60km carbon-capture pipeline gets green light

A mega-pipeline that will carry carbon dioxide from Cheshire to Flintshire has got the go-ahead.

The HyNet Carbon Dioxide Pipeline will run 60.4km from Flintshire in North Wales to Cheshire, transporting carbon dioxide from energy sites across the north of England and north Wales to a storage facility in Liverpool Bay.

Secretary of State for Energy Security and Net Zero Claire Coutinho gave the project the go-ahead on Wednesday (20 March), after the Planning Inspectorate recommended that the project should get the green light last December.

According to the inspectorate, the project has the potential to reduce carbon-dioxide emissions by up to 10 million tonnes every year by the early 2030s.

About 36.4km of the line will be entirely new, while the rest will be repurposed from existing natural gas pipelines. The line itself will run underground at a depth of between 2.5 and 6 metres.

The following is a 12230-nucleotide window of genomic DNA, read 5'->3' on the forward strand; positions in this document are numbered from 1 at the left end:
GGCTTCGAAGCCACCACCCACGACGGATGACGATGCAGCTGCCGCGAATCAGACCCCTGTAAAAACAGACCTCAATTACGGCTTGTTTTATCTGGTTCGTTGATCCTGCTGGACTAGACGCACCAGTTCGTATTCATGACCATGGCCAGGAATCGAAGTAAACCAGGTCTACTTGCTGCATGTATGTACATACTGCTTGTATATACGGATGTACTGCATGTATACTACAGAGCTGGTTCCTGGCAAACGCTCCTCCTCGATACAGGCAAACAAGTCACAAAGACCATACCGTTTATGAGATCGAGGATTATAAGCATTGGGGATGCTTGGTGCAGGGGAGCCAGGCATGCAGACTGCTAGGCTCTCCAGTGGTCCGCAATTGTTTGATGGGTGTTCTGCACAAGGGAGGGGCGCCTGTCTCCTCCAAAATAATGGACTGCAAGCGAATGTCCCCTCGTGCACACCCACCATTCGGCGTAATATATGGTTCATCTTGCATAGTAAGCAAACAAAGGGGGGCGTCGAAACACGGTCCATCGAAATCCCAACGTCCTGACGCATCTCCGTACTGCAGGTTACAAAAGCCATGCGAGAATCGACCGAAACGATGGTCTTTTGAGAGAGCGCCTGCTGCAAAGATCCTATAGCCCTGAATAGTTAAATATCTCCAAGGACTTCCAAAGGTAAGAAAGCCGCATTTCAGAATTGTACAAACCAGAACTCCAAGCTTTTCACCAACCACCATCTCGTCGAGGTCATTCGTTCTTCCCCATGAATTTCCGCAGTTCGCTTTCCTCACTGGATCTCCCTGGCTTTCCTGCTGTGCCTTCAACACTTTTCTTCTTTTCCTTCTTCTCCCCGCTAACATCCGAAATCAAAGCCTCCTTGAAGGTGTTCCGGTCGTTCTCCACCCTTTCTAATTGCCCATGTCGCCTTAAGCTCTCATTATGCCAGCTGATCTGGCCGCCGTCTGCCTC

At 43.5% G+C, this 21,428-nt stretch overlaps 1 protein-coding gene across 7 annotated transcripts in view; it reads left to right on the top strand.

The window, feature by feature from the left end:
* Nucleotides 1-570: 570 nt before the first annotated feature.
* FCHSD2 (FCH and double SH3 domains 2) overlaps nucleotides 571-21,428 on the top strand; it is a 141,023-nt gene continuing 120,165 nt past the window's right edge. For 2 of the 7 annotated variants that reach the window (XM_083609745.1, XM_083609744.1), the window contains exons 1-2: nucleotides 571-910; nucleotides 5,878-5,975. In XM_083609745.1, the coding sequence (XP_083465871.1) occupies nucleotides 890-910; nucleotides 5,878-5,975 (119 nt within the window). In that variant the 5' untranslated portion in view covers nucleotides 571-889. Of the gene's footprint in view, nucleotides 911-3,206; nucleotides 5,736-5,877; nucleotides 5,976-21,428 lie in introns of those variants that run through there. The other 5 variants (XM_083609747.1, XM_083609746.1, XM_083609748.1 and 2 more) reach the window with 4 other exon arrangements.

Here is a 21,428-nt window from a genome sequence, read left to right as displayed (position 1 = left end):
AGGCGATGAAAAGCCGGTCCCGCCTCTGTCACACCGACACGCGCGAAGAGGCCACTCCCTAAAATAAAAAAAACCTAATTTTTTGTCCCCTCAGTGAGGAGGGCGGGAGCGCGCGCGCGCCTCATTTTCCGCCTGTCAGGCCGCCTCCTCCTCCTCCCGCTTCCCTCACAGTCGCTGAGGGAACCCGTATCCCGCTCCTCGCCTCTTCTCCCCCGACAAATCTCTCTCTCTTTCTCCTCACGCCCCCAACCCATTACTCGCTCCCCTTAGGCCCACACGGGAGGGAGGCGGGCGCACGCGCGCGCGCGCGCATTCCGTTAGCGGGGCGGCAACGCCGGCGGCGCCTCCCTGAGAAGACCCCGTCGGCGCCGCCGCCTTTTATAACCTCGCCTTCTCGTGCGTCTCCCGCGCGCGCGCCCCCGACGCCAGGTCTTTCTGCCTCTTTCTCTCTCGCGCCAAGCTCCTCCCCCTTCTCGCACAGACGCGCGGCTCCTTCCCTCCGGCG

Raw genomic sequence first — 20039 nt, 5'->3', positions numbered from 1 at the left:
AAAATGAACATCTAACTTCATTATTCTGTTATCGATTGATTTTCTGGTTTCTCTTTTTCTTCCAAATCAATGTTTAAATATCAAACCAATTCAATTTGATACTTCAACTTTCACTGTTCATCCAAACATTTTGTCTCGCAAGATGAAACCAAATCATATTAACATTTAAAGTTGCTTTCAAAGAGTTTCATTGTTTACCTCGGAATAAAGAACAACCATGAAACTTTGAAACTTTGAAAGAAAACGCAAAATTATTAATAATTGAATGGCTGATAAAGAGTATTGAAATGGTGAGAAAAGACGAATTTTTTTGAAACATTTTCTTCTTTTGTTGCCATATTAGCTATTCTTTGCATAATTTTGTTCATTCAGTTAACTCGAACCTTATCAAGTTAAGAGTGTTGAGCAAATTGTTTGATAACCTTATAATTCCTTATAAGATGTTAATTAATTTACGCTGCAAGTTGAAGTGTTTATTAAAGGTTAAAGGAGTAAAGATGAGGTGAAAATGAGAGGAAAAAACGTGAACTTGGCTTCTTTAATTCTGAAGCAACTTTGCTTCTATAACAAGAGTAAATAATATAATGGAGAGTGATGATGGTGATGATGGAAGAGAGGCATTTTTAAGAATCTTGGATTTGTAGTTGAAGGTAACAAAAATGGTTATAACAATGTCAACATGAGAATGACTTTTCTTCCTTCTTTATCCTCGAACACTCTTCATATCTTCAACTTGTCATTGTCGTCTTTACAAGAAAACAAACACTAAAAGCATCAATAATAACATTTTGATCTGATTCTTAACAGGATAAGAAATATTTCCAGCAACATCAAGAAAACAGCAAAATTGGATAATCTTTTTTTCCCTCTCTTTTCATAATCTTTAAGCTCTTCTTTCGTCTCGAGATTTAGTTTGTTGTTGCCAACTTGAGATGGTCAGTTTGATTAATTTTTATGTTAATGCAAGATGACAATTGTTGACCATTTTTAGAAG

Developer Liverpool Bay CCS Ltd said the pipeline will be able to carry about 4.5 metric tons of carbon dioxide per year, and that it designed the pipeline to last for 40 years.

According to Glenigan, the project to build the pipeline is worth £403.31m.

The Planning Inspectorate did voice concerns around how some installations above ground will “materially reduce the openness of the green belt”, but argued that the carbon-saving gains and employment opportunities outweigh those issues.

It noted that the project would result in £5bn of capital investment in the 2030s and would therefore create “thousands of jobs annually”.

The project itself makes up part of a wider HyNet development that will include a hydrogen-power development and storage system in Northwich and pipes to transport hydrogen power for use across the North West of England.

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